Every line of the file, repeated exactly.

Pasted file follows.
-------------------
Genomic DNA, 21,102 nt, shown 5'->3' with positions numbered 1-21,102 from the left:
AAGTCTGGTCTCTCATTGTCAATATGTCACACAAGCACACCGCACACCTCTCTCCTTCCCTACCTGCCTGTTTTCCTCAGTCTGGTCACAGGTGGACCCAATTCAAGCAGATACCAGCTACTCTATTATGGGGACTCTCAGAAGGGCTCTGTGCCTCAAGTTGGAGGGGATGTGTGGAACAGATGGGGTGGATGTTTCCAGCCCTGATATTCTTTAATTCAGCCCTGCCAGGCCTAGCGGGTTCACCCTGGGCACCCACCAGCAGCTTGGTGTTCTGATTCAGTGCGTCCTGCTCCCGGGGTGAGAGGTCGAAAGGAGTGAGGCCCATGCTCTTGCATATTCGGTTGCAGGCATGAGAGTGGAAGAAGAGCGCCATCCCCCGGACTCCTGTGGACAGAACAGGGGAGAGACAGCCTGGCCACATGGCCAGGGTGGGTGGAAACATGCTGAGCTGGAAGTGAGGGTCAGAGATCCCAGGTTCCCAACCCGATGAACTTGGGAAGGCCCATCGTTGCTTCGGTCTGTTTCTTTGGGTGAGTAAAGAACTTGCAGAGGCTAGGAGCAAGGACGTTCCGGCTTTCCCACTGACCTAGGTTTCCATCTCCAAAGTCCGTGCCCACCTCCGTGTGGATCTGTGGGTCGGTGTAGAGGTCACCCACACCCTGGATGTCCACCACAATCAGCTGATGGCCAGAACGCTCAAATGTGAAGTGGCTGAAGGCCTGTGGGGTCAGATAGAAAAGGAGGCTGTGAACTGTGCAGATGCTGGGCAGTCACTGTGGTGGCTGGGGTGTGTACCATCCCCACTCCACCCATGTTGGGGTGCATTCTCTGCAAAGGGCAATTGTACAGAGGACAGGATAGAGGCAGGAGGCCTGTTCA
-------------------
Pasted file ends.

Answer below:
Genomic DNA, 21,102 nt, shown 5'->3' with positions numbered 1-21,102 from the left:
AAGTCTGGTCTCTCATTGTCAATATGTCACACAAGCACACCGCACACCTCTCTCCTTCCCTACCTGCCTGTTTTCCTCAGTCTGGTCACAGGTGGACCCAATTCAAGCAGATACCAGCTACTCTATTATGGGGACTCTCAGAAGGGCTCTGTGCCTCAAGTTGGAGGGGATGTGTGGAACAGATGGGGTGGATGTTTCCAGCCCTGATATTCTTTAATTCAGCCCTGCCAGGCCTAGCGGGTTCACCCTGGGCACCCACCAGCAGCTTGGTGTTCTGATTCAGTGCGTCCTGCTCCCGGGGTGAGAGGTCGAAAGGAGTGAGGCCCATGCTCTTGCATATTCGGTTGCAGGCATGAGAGTGGAAGAAGAGCGCCATCCCCCGGACTCCTGTGGACAGAACAGGGGAGAGACAGCCTGGCCACATGGCCAGGGTGGGTGGAAACATGCTGAGCTGGAAGTGAGGGTCAGAGATCCCAGGTTCCCAACCCGATGAACTTGGGAAGGCCCATCGTTGCTTCGGTCTGTTTCTTTGGGTGAGTAAAGAACTTGCAGAGGCTAGGAGCAAGGACGTTCCGGCTTTCCCACTGACCTAGGTTTCCATCTCCAAAGTCCGTGCCCACCTCCGTGTGGATCTGTGGGTCGGTGTAGAGGTCACCCACACCCTGGATGTCCACCACAATCAGCTGATGGCCAGAACGCTCAAATGTGAAGTGGCTGAAGGCCTGTGGGGTCAGATAGAAAAGGAGGCTGTGAACTGTGCAGATGCTGGGCAGTCACTGTGGTGGCTGGGGTGTGTACCATCCCCACTCCACCCATGTTGGGGTGCATTCTCTGCAAAGGGCAATTGTACAGAGGACAGGATAGAGGCAGGAGGCCTGTTCA